Taking a Methodological Approach to Solving Problems

There are two types of jobs: doer or reviewer. The doer creates widgets, manages programs, or provides services. The reviewer are consultants, auditors, and any external entity that reviews the doer’s product or service after the fact. Being a Gen-Y’er, my education consisted mostly of theory and thought. Very little was actually spent on planning and developing methodologies. In the real world, most of the resources are spent upfront on the planning stages of the project.

In consulting and auditing engagements, a large proportion of the resources are spent scoping and planning the project. It’s this upfront definition of what the project is going to entail and how the goals will be achieved that is vital to the success of the project. For each discipline of work, there is a standardized body of knowledge that governs how the work should be done:

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Online Personal Finances

Managing your personal finances used to mean that you downloaded MS Money or Quicken onto your PC/Mac and inputted your transactions manually. Then came auto download where the software accesses your financial institution and downloads the transactions.

Now, a number of online sites are doing the same for you. If you can get past the fact that your data is out of your hands — although storing personal finance data on a machine that can be unsecured is just as bad — and saved on a third party server, then Mint.com is for you. I’ve been using it for a few months now and having it automatically track my transactions. It flags certain criteria as they come up and can e-mail or send you an SMS warning you of low account balances, credit limits, etc.

The key feature that makes this a great product is that it is automatic. The hardest part is setting up the account and inputting in your username and password for each of your credit card, banks, and other accounts. After that, it’s automatic. You can run reports and trend your spending habits, even comparing it to other Mint.com users.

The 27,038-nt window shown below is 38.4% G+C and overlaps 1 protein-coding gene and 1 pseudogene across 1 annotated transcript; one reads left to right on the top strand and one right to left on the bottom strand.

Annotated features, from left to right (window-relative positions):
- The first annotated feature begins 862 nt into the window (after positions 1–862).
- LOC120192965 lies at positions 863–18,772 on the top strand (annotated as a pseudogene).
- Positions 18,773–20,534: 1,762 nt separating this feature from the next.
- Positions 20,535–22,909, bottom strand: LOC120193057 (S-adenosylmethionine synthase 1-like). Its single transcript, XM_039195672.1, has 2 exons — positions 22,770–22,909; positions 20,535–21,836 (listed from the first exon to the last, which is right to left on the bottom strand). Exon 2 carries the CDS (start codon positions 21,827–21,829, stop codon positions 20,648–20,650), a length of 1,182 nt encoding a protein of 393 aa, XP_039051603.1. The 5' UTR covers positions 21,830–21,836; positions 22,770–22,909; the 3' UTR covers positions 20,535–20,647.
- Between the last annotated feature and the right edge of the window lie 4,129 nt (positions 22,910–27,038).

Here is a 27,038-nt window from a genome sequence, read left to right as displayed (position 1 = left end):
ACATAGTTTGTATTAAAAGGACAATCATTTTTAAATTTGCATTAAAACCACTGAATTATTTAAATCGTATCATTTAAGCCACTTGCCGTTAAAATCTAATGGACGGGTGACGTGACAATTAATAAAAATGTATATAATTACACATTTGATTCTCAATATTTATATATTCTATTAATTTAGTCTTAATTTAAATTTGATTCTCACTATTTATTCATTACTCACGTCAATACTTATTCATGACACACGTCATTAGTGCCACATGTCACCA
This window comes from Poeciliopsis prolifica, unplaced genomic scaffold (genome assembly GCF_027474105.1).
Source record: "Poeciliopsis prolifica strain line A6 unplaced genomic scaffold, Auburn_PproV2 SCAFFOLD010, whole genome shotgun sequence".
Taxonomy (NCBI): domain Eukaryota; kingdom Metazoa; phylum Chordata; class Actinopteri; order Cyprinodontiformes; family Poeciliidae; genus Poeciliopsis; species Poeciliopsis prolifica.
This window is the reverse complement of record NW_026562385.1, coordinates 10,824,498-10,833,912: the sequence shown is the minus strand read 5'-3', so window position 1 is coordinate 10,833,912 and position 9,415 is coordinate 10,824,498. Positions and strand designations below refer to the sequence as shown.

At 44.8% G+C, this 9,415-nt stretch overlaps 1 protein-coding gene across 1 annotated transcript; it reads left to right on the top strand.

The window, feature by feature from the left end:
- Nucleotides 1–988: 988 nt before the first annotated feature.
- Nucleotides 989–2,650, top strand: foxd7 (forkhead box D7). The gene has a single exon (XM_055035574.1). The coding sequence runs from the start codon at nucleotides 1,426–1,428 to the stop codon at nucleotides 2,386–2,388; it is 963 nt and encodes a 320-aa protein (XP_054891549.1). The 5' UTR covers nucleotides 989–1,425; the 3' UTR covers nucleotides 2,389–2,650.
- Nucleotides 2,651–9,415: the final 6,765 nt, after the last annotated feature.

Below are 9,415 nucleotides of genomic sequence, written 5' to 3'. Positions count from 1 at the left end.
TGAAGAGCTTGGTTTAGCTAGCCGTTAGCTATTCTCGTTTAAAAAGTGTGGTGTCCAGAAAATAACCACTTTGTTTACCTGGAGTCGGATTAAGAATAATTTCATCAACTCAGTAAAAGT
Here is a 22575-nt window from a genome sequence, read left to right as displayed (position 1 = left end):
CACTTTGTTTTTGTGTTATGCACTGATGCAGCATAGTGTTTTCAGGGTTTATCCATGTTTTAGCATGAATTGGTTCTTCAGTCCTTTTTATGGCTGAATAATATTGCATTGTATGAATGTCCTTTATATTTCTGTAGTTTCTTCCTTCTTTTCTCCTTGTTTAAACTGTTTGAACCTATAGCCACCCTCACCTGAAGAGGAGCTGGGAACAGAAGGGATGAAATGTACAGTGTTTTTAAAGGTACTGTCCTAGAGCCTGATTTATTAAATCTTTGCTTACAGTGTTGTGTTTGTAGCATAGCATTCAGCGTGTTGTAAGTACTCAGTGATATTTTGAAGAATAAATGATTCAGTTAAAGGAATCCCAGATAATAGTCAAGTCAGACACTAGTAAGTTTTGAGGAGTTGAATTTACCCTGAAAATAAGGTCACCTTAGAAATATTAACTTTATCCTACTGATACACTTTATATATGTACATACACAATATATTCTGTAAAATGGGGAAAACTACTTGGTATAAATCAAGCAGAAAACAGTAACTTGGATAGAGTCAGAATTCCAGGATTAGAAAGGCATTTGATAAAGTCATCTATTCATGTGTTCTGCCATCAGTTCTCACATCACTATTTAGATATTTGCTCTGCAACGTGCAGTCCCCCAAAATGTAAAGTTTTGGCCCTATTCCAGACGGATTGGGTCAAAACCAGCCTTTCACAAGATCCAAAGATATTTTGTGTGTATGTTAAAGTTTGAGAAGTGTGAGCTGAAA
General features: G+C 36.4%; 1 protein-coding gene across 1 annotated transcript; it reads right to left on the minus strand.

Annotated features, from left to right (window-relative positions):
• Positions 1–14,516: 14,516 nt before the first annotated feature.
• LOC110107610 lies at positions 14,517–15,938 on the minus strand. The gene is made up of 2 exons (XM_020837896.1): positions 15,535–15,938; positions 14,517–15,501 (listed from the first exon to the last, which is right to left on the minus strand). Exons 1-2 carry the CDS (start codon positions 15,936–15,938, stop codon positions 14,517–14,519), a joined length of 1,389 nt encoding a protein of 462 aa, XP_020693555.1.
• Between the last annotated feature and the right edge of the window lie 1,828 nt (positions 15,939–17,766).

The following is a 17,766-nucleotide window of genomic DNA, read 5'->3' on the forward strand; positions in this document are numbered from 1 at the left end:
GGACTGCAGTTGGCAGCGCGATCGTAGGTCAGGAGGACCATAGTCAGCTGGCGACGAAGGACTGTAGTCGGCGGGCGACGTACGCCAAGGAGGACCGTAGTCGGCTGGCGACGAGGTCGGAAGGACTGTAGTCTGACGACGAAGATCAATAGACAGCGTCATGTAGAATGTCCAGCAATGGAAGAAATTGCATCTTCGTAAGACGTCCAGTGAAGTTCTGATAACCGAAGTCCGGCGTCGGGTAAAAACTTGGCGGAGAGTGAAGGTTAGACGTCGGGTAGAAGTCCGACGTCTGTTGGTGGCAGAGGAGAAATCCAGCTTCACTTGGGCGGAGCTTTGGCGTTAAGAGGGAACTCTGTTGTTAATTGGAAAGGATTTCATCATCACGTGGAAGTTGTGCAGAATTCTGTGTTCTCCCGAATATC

Going Green with CFL

spiral-bulb_2.jpg I just picked up a pack of Verilux compact fluorescent light (CFL) bulbs. The package claims 10,000 hours of “bright, white daylight.” It uses a sixth of the energy of a regular lightbulb. Additionally, it outputs a cool blue color that simulates natural daylight. In an effort to reduce my monthly energy bill, I’m doing my part to help the environment. To accomplish that, I also picked up a five pack of regular GE CFL bulbs to swap out around the house. It’s still taking me some time to get use to the spectrum of light. I’ll follow up in a week or so and report back on progress made.

Productivity 1.0

moleskin.jpgPerhaps the most advanced technology, or at least the one that works best for me, is simply good old fashion paper wrapped in leather: the Moleskine. Nothing works better than just having something around for jotting down ideas and putting together thought. I still read the Wall Street Journal, print edition, even though the online version will soon be free.

I’m not saying that I’m not overly obsessive with my Facebook page or my Google Calendar, but it’s something that doesn’t rely on an Internet connection, and won’t crash or go blue screen on me.

Google Notebook

Google is starting to really integrate its 10 million different products. Lately, I’ve been attracted to Google Notebook, which can quickly be used as a GTD tool. I’ve set up my “notebooks” as:

  • inbox (to process)
  • next actions (to do)
  • someday/maybe
  • reference
  • projects

When I stumble across something I’m interested in, I simply dump it in the inbox. This gets processed through the GTD work flow and sorted as necessary. Fortunately, a la Gmail, Google Notebook has powerful search option that really eliminates the need to arrange items in such granular folders.

Next steps:

  • Create a bookmarks notebook to track all my favorite sites
  • Clip useful articles from blogs as I read them

I Heart Tivo

Tivo is amazing. The company (TIVO) itself, is worthless. I caved in and opted to get a Tivo Series 2 instead of Comcast’s DRV box. The software interface is amazing and it just works period.

The benefits are:

  • Season Pass – It records all episodes during the season and changes the recording time if the show moves to a different time or date.
  • TivoToGo – Tivo is hooked up to my home network. I can transfer the shows to any of my computers.
  • 30 second skip – Using a hack code, I programmed my remote to skip 30 seconds at a time, useful for not ever watching TV commercials.

Atlas Shrugged

The New York Times published a rather interesting article on Ayn Rand’s Atlas Shrugged. The 1200 page book I’ve been reading has been inspirational reading to a number of people including Allen Greenspan.

Ayn Rand’s philosophy, objectivism, appeals particularly to me because of its applications to free market economics.

Further thoughts pending substantial completion of the book.



I joined the bandwagon and signed up for a twitter account. It’s a way to update everyone on your whereabouts and what’s happening, except 160 characters at a time. Ideally, it’s updated using SMS messages. While it’s too short to really get any message across, if you “follow” another person’s updates, you develop a sense of their life.

It’s only been two days. I’ll follow up with a full review soon.